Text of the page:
Salty Sulla and How He Ruined Rome

Having only hearing of the legacy of Sulla, rather than the acts of the man himself, I was pretty excited for my lecture about his dictatorship. He represented a turning point in Roman politics, setting an arguably damaging precedent for the future of the republic.

 

In his early career, Sulla, coming from a lesser-known patrician family, made a name for himself by serving as Marius’ quaestor, before gaining a good military reputation for his involvement in the Social War. Around this time, the infamous Mithridates VI was becoming an increasingly powerful monarch in the East. Mithridates himself is a particularly interesting character; there’s a famous story in which he gradually took poison in teeny tiny amounts in order to make himself immune, in case someone attempted to kill him. However, when Mithridates actually attempted to commit suicide after being defeated by Pompey after the third Mithridatic War, he was immune to the poison he took and was forced to make one of his servants kill him with a sword.

 

Sulla was elected consul in the aftermath of the social war in 88BC and given command over the Eastern provinces, in order to fight against Mithridates. Mithridates was initially successful in command, famously killing Aquillius by pouring molten gold down his throat, making a political statement about those who over value riches. He encouraged the cities of Asia Minor to put Romans and Italian citizens to death, which was clearly a huge problem for Rome.

 

Meanwhile in Rome, a new law was passed which spread new citizens throughout the old tribes in Rome, which allowed for a fairer voting system. Marius gained the consulship, and Sulla was stripped of his command in the East. This marks a turning point on Roman history, as unlike his predecessors who, after being stripped of their command returned to Rome and dismantled their armies, in 88BC Sulla marched on Rome with his fully armed consular army.

 

The Mithridatic war continued, and after defeating Mithridates on two occasions in Greece, Sulla agreed to relatively soft peace terms, despite being very harsh on the Greeks, ruining their economy for what is believed to be an entire century. In the consular elections of 87BC, Cinna, an enemy of Sulla was successful. Cinna was anti- Sulla, and reinstated the laws which allowed equality in voting which Sulla had reversed. Various acts of aggression eventually lead to the first fully fledged civil war of Rome, which despite only lasting from 83-82BC, resulted in hundreds of deaths.

 

Pompey and Crassus, you’ve probably heard of these two. Pompey, despite not being a consul, raised three legions against Sulla, whilst Crassus gained a fortune by buying up property around Rome. In the spring of 83BC, Sulla returned to Rome, and when the two men met with their armies, they both saluted each other as imperator, meaning that each of them believed the other had defeated their enemies.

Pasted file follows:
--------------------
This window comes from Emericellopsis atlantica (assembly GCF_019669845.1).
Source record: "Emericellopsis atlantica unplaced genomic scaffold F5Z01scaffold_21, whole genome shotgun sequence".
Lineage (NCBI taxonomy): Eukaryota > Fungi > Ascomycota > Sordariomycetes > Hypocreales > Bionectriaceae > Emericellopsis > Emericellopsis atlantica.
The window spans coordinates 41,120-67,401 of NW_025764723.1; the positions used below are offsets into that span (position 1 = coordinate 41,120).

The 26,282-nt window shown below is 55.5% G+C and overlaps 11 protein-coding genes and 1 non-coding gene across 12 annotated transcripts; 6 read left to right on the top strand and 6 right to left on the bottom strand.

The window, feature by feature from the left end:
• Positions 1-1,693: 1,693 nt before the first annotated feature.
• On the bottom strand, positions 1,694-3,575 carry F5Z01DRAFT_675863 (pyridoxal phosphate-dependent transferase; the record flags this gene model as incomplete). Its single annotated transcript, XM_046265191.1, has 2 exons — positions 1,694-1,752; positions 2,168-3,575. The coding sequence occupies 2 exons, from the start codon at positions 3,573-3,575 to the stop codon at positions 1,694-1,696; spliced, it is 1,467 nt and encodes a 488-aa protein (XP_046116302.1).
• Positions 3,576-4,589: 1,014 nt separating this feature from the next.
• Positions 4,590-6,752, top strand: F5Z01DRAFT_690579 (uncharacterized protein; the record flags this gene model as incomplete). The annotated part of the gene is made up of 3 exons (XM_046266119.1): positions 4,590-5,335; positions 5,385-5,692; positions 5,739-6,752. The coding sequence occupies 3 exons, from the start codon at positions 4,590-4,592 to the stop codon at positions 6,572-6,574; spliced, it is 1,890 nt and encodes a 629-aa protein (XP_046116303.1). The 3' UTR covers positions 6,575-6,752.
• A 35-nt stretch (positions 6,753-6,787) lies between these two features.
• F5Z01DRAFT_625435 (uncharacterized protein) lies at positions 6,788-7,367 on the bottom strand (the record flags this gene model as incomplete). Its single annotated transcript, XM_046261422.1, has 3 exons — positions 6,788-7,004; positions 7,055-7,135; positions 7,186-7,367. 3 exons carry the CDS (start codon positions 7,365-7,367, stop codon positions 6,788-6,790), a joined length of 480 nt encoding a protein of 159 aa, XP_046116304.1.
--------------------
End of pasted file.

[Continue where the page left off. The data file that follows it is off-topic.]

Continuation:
After Sulla’s loss of the Battle of Coline Gate, he called a senate meeting in the temple of Belladonna, whist survivors of both parties were told to meet in the circus in Rome. According to a passage written by Plutarch, 6000 Romans were killed in the circus, massacred by Sulla’s supporters. Clearly, this isn’t the act of a man who simply wants what is best for Rome; Sulla was a tyrannical leader.

 

Sulla was given the dictatorship for an indefinite amount of time, tasked with making laws and putting the state in order. This redefined what it was to be a dictator in Rome, as prior to this it was seen as a relatively benign office to hold. Sulla wrote proscription lists, lists which denoted enemies of the state who were to be killed by anyone with reward.

 

Sulla thought, or claims to have believed, that killing those who he deemed to be enemies of the state would restore order in Rome, however he managed to do the complete opposite. He essentially caused more problems for Rome than it had initially faced, and the best part is, Mithradates was still a problem! Sulla resigned the dictatorship in 81BC, and lived a private life in his estate until he died in 78BC, however due to the violence he exacted upon Rome, politicians were too scared to begin reversing his laws whilst he still lived and had influence in Rome.
Sulla set a precedent in Rome for being an unconstitutional leader. Future political figures, for example Julius Caesar, bent over backwards to not look like Sulla. His dictatorship lead to the rise of Pompey and Crassus, who became leading political figures of this period. Proscription lists were also seen again, not too much further into the future, and it must be considered that the murder of almost an entire generation of senators had a huge affect on Roman society which is difficult to comprehend in the modern day. Sulla, in trying to restore what he thought was order, just managed to cause many problems for Rome, which are to be made clear in the following few years.

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One thought on “Salty Sulla and How He Ruined Rome

  1. Sulla is an interesting one. He was pretty ruthless, from most accounts – but probably quite tame compared to some of those who came later. Though, as you point out, it is interesting to question whether Sulla essentially laid the groundwork for the future dictators.

    Like

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